Sustainable Architecture and Urbanism

Sustainable development is a main goal for many sectors in urban policy-making, affecting the practices and theories of urbanism.

sustainable architecture

image source:https://search.creativecommons.org/photos/c69ab87c-dd8f-4446-bc2f-632a55c9fc6a by various brennemans

Over the years, this led to many frameworks, concepts and planning principles which can be summed up in Sustainable Urbanism: the application of sustainability and resilient values to the design, planning, administration and operation of cities.


The application of a sustainable architecture seeks to minimize the negative environmental impact of buildings, by efficiency, moderation in the use of materials, energy and development in research fields such as recycled materials, heating, cooling and ventilation, solar panels, wind turbines and waste management.

The Earthship, Front / Left Elevation- The south facing windows maximise natural solar heating-taken at or near the Brighton Earthship

image source: https://search.creativecommons.org/photos/dc47a870-3785-421b-8b10-34ea3c7875cb by Dominic’s pics

The principles of urbanism can be applied increasingly to projects at the full range of scales, from a single building to an entire community:


  • Space principles

1. Diversity, safety and tolerance;
2. City of neighbourhoods, including decentralised governance and the protection of a city’s identity;
3. Compactness: city of short distances, with accessibility to all infrastructure networks available on foot or by bicycle;
4. Public transport and density: land users with civic function and high frequency of use shall be located near to public transport nodes;

  • Content principles

5. Ehmphasis on education, science and culture, as these have a strong influence on our quality of life;
6. Industry and jobs provision as the most important task for the future;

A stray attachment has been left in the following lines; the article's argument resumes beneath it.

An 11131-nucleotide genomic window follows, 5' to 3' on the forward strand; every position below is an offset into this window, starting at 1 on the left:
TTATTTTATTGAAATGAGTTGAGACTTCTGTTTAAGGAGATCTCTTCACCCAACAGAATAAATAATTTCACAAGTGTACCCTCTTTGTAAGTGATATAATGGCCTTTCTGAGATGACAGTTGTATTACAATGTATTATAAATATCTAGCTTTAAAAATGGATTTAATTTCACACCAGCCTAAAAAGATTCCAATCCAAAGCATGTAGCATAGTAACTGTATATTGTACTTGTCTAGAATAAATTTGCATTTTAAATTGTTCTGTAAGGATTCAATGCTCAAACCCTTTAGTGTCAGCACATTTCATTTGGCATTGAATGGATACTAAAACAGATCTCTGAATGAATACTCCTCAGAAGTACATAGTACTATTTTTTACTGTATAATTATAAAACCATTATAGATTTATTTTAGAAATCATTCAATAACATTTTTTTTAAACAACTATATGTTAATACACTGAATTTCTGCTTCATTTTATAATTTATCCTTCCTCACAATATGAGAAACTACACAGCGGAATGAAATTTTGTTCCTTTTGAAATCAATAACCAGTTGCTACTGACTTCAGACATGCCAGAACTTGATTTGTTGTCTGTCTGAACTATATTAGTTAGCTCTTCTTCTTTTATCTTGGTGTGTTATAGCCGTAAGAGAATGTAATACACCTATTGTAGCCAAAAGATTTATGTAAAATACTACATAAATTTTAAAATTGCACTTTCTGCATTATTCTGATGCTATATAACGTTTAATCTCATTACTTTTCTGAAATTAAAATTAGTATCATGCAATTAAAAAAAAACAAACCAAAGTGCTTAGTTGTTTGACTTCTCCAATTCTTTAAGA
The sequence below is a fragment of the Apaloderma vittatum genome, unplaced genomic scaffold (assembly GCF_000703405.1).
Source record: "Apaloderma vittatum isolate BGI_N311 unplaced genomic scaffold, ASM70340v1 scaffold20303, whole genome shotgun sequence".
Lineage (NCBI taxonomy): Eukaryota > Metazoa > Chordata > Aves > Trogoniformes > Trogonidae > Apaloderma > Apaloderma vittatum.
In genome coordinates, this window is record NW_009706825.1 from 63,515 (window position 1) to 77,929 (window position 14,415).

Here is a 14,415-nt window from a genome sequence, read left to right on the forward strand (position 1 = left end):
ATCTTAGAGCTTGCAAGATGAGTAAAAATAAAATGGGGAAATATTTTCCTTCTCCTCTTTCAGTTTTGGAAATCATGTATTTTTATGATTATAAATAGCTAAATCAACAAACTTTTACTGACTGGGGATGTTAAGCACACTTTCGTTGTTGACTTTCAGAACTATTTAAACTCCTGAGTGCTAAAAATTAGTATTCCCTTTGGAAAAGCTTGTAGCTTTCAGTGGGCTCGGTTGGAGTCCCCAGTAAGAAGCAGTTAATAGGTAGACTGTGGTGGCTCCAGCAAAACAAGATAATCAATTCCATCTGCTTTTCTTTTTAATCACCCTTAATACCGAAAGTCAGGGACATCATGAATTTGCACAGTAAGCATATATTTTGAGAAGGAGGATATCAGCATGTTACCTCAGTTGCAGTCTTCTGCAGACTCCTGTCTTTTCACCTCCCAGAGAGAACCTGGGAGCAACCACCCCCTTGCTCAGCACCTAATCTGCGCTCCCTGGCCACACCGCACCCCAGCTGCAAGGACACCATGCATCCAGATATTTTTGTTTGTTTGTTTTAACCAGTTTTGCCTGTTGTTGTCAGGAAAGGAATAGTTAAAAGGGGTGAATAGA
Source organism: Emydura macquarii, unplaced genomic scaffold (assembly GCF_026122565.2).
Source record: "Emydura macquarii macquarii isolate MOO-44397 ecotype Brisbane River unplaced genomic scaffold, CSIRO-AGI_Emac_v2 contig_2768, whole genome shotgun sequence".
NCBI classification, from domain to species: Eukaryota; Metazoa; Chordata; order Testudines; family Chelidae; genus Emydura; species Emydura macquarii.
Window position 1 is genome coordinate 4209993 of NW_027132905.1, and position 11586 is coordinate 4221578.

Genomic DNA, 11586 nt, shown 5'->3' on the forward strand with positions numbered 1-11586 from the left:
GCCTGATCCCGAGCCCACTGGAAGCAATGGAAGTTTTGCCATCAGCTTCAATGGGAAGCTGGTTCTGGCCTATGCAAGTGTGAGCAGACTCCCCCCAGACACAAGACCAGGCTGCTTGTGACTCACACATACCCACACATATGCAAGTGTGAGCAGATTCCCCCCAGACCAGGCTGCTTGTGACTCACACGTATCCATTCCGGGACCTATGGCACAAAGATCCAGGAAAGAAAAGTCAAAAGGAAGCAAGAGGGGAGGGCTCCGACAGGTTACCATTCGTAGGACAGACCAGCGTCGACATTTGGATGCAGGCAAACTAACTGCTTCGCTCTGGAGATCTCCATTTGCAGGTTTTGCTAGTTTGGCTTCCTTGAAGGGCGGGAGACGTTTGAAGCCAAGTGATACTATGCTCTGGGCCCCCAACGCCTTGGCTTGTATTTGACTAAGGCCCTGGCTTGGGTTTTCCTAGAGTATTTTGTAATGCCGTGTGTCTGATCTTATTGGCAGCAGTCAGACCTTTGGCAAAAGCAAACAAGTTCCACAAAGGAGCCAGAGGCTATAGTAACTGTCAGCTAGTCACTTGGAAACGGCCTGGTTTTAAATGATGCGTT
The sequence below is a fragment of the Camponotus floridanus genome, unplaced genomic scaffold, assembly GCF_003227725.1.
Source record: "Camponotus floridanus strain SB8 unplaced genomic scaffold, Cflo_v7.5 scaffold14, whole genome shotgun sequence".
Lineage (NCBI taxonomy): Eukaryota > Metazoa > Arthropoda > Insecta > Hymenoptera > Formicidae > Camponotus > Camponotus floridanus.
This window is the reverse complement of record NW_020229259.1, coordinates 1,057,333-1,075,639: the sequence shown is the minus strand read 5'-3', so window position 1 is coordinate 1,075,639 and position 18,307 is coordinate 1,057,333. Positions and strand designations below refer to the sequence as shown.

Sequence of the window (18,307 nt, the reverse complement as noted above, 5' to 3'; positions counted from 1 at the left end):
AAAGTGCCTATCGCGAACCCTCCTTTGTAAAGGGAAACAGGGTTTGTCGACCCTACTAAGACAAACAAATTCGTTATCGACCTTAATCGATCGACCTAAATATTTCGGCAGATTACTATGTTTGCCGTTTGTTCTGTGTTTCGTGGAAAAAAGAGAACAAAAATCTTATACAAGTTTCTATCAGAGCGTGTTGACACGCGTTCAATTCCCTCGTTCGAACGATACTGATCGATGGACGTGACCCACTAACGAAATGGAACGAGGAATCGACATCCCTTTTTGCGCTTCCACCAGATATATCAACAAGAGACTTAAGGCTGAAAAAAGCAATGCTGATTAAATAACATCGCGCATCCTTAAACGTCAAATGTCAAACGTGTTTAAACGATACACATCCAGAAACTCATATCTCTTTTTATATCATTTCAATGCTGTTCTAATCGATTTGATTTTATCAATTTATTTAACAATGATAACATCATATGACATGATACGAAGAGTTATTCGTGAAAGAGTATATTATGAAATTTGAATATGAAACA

7. Biophilia: being surrounded by nature, buildings need to have their plans  evaluated for their environmental impact;
8. Design quality, especially for public spaces, using expert panels;


  • Process principles

9. Long-term vision, incorporating awareness of the past and looking way into the future;
10. Communication and participation of all levels and sectors of society;
11. Reliability, obligation and fairness, to build trust and consensus;
12. Cooperation and partnership, with financial support for projects and incentives for investors plus exemplary actions;

Example of Sustainable Architecture

Vertical Forest                                                                                                         Milan, 2012

(Boeri Studio)

Stefano Boeri Architetti – Bosco Verticale – Drawings 01
Bosco Verticale

image source:https://search.creativecommons.org/photos/fda162bf-3e59-4bb0-b372-1aae1609fb6f

image source:https://search.creativecommons.org/photos/22f0a232-8576-4eda-aeb8-43da5fe2c45a

Hanging gardens of One Central Park                                                           Sydney, 2014

(Frasers Property and Sekisui House)

One Central Park, Broadway, Sydney

 image source: https://en.wikipedia.org/wiki/One_Central_Park#/media/File:(1)Central_building_Broadway_Sydney-1.jpg

Tree House Concept. Dolomites, Italy

(Peter Pichler Architecture)

Tree Houses by Peter Pichler Architecture-talian Dolomites, Italy

Image source: https://aasarchitecture.com/2019/06/tree-houses-by-peter-pichler-architecture.html/


info source: https://en.wikipedia.org/wiki/Sustainable_urbanism

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